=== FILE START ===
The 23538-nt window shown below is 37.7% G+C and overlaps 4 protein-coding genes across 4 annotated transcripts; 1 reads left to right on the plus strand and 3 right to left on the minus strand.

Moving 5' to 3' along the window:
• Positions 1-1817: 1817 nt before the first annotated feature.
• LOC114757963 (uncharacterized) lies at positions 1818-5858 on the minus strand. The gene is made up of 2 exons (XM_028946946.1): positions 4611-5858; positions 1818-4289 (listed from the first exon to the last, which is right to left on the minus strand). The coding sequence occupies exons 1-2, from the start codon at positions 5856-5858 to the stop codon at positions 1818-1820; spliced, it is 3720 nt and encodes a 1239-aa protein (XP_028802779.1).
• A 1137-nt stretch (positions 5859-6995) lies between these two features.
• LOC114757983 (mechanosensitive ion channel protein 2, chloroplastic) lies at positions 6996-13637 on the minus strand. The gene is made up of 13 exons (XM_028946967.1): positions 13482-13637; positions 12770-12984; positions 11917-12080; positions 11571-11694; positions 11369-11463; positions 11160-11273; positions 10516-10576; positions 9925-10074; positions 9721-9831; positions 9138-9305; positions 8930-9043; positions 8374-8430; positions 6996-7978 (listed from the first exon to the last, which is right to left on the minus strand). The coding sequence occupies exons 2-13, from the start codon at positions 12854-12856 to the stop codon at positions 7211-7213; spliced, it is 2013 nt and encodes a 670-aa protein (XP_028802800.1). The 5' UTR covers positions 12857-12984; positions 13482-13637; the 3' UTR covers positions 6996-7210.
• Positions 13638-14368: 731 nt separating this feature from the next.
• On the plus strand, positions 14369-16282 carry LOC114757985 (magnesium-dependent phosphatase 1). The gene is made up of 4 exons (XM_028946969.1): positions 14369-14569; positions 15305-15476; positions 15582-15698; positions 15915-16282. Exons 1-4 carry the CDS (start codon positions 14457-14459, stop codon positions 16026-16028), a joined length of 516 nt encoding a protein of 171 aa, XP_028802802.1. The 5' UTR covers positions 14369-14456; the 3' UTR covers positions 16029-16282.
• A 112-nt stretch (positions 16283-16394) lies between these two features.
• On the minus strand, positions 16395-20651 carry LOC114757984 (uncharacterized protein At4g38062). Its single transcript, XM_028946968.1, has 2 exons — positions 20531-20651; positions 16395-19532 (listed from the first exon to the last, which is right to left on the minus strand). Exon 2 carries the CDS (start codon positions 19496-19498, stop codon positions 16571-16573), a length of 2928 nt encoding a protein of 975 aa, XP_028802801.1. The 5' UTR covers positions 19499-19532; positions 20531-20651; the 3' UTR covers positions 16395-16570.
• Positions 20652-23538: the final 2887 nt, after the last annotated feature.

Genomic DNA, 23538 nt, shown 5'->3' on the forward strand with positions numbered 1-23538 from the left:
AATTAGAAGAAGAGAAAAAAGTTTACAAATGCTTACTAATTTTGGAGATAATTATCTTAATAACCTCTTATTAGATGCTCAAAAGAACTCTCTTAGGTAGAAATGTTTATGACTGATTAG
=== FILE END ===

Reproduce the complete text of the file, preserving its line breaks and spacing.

The 23538-nt window shown below is 37.7% G+C and overlaps 4 protein-coding genes across 4 annotated transcripts; 1 reads left to right on the plus strand and 3 right to left on the minus strand.

Moving 5' to 3' along the window:
• Positions 1-1817: 1817 nt before the first annotated feature.
• LOC114757963 (uncharacterized) lies at positions 1818-5858 on the minus strand. The gene is made up of 2 exons (XM_028946946.1): positions 4611-5858; positions 1818-4289 (listed from the first exon to the last, which is right to left on the minus strand). The coding sequence occupies exons 1-2, from the start codon at positions 5856-5858 to the stop codon at positions 1818-1820; spliced, it is 3720 nt and encodes a 1239-aa protein (XP_028802779.1).
• A 1137-nt stretch (positions 5859-6995) lies between these two features.
• LOC114757983 (mechanosensitive ion channel protein 2, chloroplastic) lies at positions 6996-13637 on the minus strand. The gene is made up of 13 exons (XM_028946967.1): positions 13482-13637; positions 12770-12984; positions 11917-12080; positions 11571-11694; positions 11369-11463; positions 11160-11273; positions 10516-10576; positions 9925-10074; positions 9721-9831; positions 9138-9305; positions 8930-9043; positions 8374-8430; positions 6996-7978 (listed from the first exon to the last, which is right to left on the minus strand). The coding sequence occupies exons 2-13, from the start codon at positions 12854-12856 to the stop codon at positions 7211-7213; spliced, it is 2013 nt and encodes a 670-aa protein (XP_028802800.1). The 5' UTR covers positions 12857-12984; positions 13482-13637; the 3' UTR covers positions 6996-7210.
• Positions 13638-14368: 731 nt separating this feature from the next.
• On the plus strand, positions 14369-16282 carry LOC114757985 (magnesium-dependent phosphatase 1). The gene is made up of 4 exons (XM_028946969.1): positions 14369-14569; positions 15305-15476; positions 15582-15698; positions 15915-16282. Exons 1-4 carry the CDS (start codon positions 14457-14459, stop codon positions 16026-16028), a joined length of 516 nt encoding a protein of 171 aa, XP_028802802.1. The 5' UTR covers positions 14369-14456; the 3' UTR covers positions 16029-16282.
• A 112-nt stretch (positions 16283-16394) lies between these two features.
• On the minus strand, positions 16395-20651 carry LOC114757984 (uncharacterized protein At4g38062). Its single transcript, XM_028946968.1, has 2 exons — positions 20531-20651; positions 16395-19532 (listed from the first exon to the last, which is right to left on the minus strand). Exon 2 carries the CDS (start codon positions 19496-19498, stop codon positions 16571-16573), a length of 2928 nt encoding a protein of 975 aa, XP_028802801.1. The 5' UTR covers positions 19499-19532; positions 20531-20651; the 3' UTR covers positions 16395-16570.
• Positions 20652-23538: the final 2887 nt, after the last annotated feature.

Genomic DNA, 23538 nt, shown 5'->3' on the forward strand with positions numbered 1-23538 from the left:
AATTAGAAGAAGAGAAAAAAGTTTACAAATGCTTACTAATTTTGGAGATAATTATCTTAATAACCTCTTATTAGATGCTCAAAAGAACTCTCTTAGGTAGAAATGTTTATGACTGATTAG